(Mr Porritt) We have commissioned some research into this, which we are looking at. We happen to have one of our regular, plenary meetings with the Commission next week in Belfast and one of the major items on the agenda is to look at the Green Paper. We will then come up with our opinion about that, as part of the consultation process, and we will certainly seek to make those views known as widely as we can with as influential a set of people in government as we can. I think there is an issue here which has not been properly reflected in the way ministers have talked about this, and that goes to the heart of governance issues, which is a strong and prevailing set of concerns about weakening governance systems in the UK—falling votes, lack of participation, indifference towards the democratic process and a larger number of disaffected people. I am not seeking to change our understanding of sustainable development away from social, environmental and economic, but governance issues are central to making sense of this way of looking at improving quality of life. You cannot detach the governance issues from the planning debate, because the planning system is one of the principle mechanisms available to people at the local level for engagement in decisions that touch their lives.

  213. If the Chairman will indulge me, because this is a particular bug-bear of mine but you have touched on it, I think it is an open secret that all of the political parties are finding it difficult to get suitable candidates to stand for local elections. One is not exactly giving away the trident codes by mentioning that. One of the reasons is why should people go out and vote in local elections if they see that the people they are electing for local government actually have fewer and fewer decision-making powers, and planning is an absolutely central point in the whole debate? How are we going to get people to give up three or four nights a week of their spare time for very little money to act as local councillors if, when it comes to planning decisions that really affect their localities, all the power has been taken away from them?
  (Mr Porritt) I have to be a bit careful here because I do not think the Commission has a collective view on this as yet. I need to draw a line between me and the Commission. We have got a collective view on a lot of things and we will soon have a collective view on planning issues. I can assure you that collective view will link up to that governance challenge absolutely head-on, because if we are not putting the planning debate as part of the broad debate about the vitality of our democratic systems in the UK at every level then it is a disconnected debate. I think that we would be very keen to join those two things up. I am conscious we have not signed off on our contribution to that yet.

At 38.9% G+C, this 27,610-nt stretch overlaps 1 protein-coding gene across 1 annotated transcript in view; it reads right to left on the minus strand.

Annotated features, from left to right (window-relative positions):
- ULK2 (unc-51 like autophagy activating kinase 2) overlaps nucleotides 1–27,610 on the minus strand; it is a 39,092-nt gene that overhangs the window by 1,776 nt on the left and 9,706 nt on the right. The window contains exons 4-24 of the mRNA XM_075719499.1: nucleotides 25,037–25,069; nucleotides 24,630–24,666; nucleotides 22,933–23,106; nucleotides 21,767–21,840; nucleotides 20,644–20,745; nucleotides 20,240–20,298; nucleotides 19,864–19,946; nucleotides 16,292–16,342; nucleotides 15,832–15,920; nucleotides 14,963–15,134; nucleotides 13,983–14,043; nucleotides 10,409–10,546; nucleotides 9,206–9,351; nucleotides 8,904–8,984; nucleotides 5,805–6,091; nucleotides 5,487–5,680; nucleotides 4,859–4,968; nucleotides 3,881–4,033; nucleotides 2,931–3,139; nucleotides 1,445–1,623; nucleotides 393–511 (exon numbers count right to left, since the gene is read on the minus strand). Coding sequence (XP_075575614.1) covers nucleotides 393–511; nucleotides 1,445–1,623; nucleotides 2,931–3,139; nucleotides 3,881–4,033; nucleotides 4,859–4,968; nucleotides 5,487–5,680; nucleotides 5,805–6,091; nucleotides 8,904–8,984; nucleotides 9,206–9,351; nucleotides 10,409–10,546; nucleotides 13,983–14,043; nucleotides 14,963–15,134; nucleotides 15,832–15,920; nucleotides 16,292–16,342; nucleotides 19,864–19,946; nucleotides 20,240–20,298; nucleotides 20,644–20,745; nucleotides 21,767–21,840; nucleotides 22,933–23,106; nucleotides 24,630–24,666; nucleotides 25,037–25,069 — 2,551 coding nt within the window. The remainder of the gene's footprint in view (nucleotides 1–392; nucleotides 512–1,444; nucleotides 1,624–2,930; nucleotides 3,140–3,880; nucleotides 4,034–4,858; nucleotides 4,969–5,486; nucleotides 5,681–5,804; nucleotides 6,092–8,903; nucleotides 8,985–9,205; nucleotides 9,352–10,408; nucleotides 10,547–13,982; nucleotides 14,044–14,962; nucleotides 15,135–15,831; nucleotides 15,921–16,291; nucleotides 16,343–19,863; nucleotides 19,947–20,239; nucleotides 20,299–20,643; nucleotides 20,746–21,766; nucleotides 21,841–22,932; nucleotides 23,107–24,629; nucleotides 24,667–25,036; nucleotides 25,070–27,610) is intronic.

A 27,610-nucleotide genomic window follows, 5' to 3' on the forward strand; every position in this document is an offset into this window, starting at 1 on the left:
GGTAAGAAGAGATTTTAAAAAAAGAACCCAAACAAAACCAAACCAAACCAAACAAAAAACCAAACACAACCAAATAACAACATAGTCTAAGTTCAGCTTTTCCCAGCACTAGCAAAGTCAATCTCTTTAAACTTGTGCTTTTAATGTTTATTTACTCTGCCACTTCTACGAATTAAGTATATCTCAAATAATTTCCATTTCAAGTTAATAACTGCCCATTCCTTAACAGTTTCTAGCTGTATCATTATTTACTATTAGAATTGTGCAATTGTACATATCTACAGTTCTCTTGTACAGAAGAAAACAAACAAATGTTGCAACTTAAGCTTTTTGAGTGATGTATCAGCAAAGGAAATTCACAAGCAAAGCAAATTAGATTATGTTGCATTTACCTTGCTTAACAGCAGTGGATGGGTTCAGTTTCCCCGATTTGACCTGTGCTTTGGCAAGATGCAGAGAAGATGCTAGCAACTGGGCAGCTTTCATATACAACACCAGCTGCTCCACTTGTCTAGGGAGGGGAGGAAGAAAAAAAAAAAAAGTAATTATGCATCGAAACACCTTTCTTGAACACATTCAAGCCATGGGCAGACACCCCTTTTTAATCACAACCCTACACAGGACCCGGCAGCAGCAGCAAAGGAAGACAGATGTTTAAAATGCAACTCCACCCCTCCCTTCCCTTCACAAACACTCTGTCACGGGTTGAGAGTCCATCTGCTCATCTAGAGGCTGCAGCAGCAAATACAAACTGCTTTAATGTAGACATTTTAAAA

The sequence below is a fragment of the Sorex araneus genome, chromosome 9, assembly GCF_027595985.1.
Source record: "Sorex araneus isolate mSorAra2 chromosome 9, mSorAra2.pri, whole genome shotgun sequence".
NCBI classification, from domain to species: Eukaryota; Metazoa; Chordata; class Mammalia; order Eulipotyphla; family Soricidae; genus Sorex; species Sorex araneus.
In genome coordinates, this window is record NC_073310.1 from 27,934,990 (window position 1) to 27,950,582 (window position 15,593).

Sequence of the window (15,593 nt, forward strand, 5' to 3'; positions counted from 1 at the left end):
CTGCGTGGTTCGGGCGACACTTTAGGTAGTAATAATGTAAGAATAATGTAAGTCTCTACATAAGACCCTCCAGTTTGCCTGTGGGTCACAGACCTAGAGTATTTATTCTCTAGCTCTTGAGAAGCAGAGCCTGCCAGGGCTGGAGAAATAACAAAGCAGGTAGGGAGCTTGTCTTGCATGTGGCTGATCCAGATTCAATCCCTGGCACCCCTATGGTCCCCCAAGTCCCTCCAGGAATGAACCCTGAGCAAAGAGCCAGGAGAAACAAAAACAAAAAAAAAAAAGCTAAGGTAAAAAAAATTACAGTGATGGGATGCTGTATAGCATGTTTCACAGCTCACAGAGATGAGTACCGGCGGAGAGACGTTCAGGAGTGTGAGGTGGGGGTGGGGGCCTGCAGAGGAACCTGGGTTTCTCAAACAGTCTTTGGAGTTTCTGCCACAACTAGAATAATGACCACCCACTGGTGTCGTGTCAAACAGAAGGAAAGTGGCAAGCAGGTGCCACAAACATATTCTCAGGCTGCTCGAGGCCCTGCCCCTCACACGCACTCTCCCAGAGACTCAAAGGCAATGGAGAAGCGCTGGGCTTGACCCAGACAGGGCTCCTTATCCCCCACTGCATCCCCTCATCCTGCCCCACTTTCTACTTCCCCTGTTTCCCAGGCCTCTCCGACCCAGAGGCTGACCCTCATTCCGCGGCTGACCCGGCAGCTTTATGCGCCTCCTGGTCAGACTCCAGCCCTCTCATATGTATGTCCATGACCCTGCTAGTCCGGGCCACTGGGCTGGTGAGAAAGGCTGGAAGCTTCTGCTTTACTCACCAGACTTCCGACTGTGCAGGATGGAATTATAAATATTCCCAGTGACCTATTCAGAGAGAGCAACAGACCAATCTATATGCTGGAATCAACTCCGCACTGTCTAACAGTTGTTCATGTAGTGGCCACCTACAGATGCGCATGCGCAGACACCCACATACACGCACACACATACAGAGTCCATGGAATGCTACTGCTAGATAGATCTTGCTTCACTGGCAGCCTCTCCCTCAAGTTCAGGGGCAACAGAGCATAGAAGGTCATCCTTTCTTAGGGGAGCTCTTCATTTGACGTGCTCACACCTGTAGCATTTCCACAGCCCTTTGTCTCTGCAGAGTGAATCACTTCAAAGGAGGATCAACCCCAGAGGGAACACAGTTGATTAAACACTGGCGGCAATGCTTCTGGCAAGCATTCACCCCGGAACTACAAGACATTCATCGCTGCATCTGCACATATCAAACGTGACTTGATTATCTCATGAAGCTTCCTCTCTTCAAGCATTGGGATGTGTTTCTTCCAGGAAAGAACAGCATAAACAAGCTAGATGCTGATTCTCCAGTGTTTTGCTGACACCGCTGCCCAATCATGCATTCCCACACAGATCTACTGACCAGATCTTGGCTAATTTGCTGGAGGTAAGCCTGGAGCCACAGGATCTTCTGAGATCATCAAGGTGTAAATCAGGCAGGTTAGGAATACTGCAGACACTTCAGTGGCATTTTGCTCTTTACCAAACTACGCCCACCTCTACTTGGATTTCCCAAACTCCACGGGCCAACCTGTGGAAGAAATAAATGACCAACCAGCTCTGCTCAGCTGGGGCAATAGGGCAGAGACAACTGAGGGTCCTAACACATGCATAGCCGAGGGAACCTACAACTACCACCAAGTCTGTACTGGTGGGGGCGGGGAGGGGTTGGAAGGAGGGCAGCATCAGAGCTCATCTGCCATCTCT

Mr Jones

  214. You spoke earlier and rather disparagingly of narrow environmentalism, which is interesting considering your background, Mr Porritt. I wonder how useful a concept sustainability is. During the last decade its use has grown enormously and a huge industry has grown round it, of which you no doubt are part. We went last year to Canada and we found a vast amount of work going on and a vast amount of reporting going on within the various departments and within the different federal governments in Canada around sustainability, but we could not really draw much conclusion about what actually was being achieved, apart from an awful lot of paper being produced. The problem, surely, with sustainable development is how it is defined, and because its definition is so convenient and changeable it means everything and, therefore, means nothing at all.
  (Mr Porritt) Were the Canadians able to shed any light on what they thought they had achieved through their process for you?

  215. Vast amounts of literature.
  (Mr Porritt) Which was unimpressive, as far as you are concerned.

  Mr Jones: The problem with having a concept which means different things to different people is that people can then point to achievements in one region and call them sustainable development but if they have not got a phrase for sustainable development they could still point to the same achievement and call it something else.